In the meantime, Fedo and others—including Jeno Paulucci and state senator Sam Solon—convinced a state commission to bring a convention center to Duluth, resulting in a $17.2 million expansion that turned the Duluth Arena Auditorium into the Duluth Entertainment and Convention Center (DECC), completed in 1990. (Its latest addition, the 2010 Amzoil Arena, is home to the University of Minnesota Duluth’s national champion men’s and women’s hockey teams.)
Fedo’s work on the DECC landed him in legal trouble. In March 1988 he confronted a grand jury indictment listing twenty-three counts including theft, falsifying expense records, and attempting to obstruct the state auditor. The mayor potentially faced fifteen years in prison. The theft charge involved $13,500 that Fedo had solicited from three Duluth businessmen—Jeno Paulucci, Bill Meierhoff, and Wing Ying Huie—to use in his lobbying efforts. During his 1987 re-election campaign Fedo admitted he had passed the funds to an unnamed Twin Cities businessman in exchange for information about competing proposals; Duluthians voted to retain him.
Fedo told local reporters the indictment was “a political ploy . . . motivated by multimillionaire Jeno Paulucci and [Fedo’s] other political adversaries.” Prosecutors argued Fedo “played a limited role in lobbying for a convention center he later claimed to have won almost single-handedly.” They also presented evidence that, they charged, demonstrated how Fedo falsified his travel records after dining on the city’s dime with Lory Cossi, secretary to governor Rudy Perpich. After the election, Fedo divorced his wife, Catherine, married Cossi, and was acquitted on all charges.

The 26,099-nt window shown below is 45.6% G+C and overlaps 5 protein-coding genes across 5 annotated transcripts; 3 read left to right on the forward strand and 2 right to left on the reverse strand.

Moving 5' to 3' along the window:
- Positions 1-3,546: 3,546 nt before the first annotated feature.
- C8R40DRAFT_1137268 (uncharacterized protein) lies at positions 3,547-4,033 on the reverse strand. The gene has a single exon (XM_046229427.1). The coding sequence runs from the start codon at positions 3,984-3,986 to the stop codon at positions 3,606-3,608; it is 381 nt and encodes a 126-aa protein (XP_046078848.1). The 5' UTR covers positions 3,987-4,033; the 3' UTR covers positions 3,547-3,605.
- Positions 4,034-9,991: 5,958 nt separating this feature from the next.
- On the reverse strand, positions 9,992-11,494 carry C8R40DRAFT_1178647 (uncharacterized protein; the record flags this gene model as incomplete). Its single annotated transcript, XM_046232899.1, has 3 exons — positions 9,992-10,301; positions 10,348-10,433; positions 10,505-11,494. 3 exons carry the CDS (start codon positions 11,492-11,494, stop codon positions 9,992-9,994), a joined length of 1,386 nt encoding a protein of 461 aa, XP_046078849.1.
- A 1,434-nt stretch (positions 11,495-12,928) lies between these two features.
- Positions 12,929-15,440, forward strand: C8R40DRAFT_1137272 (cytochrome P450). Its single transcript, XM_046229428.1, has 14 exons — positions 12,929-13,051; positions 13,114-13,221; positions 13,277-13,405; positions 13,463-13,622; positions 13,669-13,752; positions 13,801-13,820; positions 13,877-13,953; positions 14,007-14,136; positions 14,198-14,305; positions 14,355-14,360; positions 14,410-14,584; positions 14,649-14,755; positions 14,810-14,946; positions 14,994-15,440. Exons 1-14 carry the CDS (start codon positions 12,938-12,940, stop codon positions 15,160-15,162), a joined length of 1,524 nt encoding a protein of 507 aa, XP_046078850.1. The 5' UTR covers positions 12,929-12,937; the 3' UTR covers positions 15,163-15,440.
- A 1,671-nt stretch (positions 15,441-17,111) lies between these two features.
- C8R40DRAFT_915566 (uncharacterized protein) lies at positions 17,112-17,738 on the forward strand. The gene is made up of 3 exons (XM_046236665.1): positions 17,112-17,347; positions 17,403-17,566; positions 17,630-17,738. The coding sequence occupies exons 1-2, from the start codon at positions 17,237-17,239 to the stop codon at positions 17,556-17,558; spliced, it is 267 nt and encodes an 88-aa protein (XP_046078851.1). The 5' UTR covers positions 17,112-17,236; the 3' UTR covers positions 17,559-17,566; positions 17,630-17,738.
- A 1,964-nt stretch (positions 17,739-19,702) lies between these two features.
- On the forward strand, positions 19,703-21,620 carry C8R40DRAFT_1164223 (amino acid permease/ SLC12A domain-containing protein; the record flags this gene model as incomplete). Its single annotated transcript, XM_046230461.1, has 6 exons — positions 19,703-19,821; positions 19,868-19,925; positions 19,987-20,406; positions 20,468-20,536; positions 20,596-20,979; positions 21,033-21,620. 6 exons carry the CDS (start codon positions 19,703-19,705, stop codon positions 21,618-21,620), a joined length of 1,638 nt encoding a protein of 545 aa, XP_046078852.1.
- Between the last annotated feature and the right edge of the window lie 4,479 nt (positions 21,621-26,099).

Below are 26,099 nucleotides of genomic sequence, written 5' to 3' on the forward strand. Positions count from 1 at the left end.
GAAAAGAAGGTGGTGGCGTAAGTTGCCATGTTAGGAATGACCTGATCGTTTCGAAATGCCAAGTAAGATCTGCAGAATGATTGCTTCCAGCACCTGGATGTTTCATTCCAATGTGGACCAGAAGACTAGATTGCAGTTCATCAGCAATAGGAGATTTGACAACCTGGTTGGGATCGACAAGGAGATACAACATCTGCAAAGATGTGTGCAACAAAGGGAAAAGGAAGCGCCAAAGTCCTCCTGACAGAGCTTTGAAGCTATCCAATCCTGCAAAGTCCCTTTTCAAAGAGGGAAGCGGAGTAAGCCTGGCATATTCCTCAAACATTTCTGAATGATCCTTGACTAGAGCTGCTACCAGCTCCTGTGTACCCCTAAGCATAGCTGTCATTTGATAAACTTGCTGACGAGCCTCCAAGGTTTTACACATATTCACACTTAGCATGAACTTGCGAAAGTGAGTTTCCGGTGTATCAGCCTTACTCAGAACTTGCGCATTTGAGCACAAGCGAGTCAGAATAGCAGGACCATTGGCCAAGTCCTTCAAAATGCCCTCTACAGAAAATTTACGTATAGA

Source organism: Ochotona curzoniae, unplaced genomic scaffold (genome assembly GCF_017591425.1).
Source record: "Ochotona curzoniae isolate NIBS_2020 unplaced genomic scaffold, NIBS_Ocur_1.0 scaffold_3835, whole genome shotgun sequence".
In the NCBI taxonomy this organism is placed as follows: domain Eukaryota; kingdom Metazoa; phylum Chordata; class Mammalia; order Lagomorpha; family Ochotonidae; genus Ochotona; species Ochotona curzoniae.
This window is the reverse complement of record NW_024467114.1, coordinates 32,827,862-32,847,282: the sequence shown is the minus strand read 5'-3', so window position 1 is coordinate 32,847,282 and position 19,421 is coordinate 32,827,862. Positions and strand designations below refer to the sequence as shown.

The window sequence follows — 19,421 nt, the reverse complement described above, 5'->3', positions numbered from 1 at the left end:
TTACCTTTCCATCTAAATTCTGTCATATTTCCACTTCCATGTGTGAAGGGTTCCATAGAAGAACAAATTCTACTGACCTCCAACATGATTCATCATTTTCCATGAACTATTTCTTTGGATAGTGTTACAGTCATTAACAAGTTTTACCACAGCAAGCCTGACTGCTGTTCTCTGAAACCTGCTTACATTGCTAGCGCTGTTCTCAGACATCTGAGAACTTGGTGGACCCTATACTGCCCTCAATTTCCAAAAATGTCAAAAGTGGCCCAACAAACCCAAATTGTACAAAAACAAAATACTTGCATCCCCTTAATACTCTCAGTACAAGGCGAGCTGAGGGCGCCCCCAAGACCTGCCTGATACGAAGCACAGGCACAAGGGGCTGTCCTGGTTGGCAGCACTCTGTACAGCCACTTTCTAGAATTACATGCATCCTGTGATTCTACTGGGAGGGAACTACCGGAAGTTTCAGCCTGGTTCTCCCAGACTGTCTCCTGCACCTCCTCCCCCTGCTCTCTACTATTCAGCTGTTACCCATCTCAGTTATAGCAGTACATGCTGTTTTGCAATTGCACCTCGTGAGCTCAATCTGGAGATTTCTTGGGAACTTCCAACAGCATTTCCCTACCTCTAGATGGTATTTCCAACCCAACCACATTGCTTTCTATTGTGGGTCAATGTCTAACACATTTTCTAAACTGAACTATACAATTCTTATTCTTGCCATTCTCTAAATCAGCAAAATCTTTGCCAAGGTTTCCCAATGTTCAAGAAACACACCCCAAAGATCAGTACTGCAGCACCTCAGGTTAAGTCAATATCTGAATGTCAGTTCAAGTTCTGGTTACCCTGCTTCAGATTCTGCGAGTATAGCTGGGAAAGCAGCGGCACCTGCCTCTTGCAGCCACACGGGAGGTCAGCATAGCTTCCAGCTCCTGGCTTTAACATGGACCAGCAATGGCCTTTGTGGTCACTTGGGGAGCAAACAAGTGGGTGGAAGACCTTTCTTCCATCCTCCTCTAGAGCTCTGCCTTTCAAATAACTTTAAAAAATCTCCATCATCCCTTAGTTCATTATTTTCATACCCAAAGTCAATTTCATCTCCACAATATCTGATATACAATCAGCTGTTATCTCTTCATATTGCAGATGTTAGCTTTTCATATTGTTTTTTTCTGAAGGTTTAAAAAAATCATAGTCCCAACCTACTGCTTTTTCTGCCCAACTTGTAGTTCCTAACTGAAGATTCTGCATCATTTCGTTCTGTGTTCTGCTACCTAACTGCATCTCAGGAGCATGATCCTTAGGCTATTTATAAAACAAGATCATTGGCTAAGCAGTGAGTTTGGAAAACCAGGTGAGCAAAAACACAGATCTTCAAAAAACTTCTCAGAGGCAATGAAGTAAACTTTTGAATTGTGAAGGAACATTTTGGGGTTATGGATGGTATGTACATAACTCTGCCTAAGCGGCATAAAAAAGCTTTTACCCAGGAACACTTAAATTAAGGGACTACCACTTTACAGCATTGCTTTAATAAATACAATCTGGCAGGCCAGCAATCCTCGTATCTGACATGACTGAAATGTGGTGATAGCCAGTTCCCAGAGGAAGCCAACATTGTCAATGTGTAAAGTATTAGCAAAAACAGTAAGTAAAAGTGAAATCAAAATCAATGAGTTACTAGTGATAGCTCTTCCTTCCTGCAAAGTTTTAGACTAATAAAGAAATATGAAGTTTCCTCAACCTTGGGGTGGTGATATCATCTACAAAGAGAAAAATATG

Fedo left office in the 1992 after losing to Democrat Gary Doty. The November 1991 mayoral race was overshadowed by the so-called Halloween Blizzard. Snow began falling on the evening of Thursday, October 31, and didn’t stop until Monday, November 3—the day before the election—blanketing the Zenith City in nearly thirty-seven inches of snow. Some believed Doty would have won by a wider margin if not for alleged shenanigans by Fedo, who was accused of sending plows to neighborhoods who supported him earlier than they were sent to Doty-friendly districts, keeping Doty supporters away from voting booths.
Doty had grown up just west of downtown and worked in education after graduating UMD. He and his brother Ralph, longtime editor of the weekly Duluth Budgeteer, both served in the state legislature in the 1970s. Gary Doty then became a St. Louis County commissioner before deciding to run for mayor after learning Duluth’s population had dropped 7.9 percent since 1980, down to 85,493. During the 1991 campaign the city’s budget reserve dipped below $1 million and its citizens were becoming much more vocal about their deteriorating streets.